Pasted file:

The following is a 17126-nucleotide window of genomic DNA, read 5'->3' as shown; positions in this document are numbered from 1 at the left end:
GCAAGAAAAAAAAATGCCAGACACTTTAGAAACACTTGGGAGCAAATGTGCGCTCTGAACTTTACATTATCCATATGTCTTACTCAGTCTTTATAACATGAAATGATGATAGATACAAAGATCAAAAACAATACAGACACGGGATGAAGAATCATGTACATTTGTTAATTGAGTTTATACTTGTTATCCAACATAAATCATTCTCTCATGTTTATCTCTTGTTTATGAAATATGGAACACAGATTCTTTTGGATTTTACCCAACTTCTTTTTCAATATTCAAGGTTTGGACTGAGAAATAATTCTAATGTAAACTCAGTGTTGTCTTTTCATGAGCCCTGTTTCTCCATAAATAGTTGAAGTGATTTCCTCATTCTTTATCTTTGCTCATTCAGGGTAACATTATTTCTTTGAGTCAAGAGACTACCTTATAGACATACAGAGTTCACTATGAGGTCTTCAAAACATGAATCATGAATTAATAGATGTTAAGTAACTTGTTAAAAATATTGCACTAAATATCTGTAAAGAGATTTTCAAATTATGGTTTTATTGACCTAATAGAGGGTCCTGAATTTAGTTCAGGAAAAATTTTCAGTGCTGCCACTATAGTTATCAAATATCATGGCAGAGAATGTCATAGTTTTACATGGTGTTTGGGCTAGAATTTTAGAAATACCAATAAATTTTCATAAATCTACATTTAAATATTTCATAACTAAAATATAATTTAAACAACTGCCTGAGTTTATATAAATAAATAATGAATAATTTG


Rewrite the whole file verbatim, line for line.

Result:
The following is a 17126-nucleotide window of genomic DNA, read 5'->3' as shown; positions in this document are numbered from 1 at the left end:
GCAAGAAAAAAAAATGCCAGACACTTTAGAAACACTTGGGAGCAAATGTGCGCTCTGAACTTTACATTATCCATATGTCTTACTCAGTCTTTATAACATGAAATGATGATAGATACAAAGATCAAAAACAATACAGACACGGGATGAAGAATCATGTACATTTGTTAATTGAGTTTATACTTGTTATCCAACATAAATCATTCTCTCATGTTTATCTCTTGTTTATGAAATATGGAACACAGATTCTTTTGGATTTTACCCAACTTCTTTTTCAATATTCAAGGTTTGGACTGAGAAATAATTCTAATGTAAACTCAGTGTTGTCTTTTCATGAGCCCTGTTTCTCCATAAATAGTTGAAGTGATTTCCTCATTCTTTATCTTTGCTCATTCAGGGTAACATTATTTCTTTGAGTCAAGAGACTACCTTATAGACATACAGAGTTCACTATGAGGTCTTCAAAACATGAATCATGAATTAATAGATGTTAAGTAACTTGTTAAAAATATTGCACTAAATATCTGTAAAGAGATTTTCAAATTATGGTTTTATTGACCTAATAGAGGGTCCTGAATTTAGTTCAGGAAAAATTTTCAGTGCTGCCACTATAGTTATCAAATATCATGGCAGAGAATGTCATAGTTTTACATGGTGTTTGGGCTAGAATTTTAGAAATACCAATAAATTTTCATAAATCTACATTTAAATATTTCATAACTAAAATATAATTTAAACAACTGCCTGAGTTTATATAAATAAATAATGAATAATTTG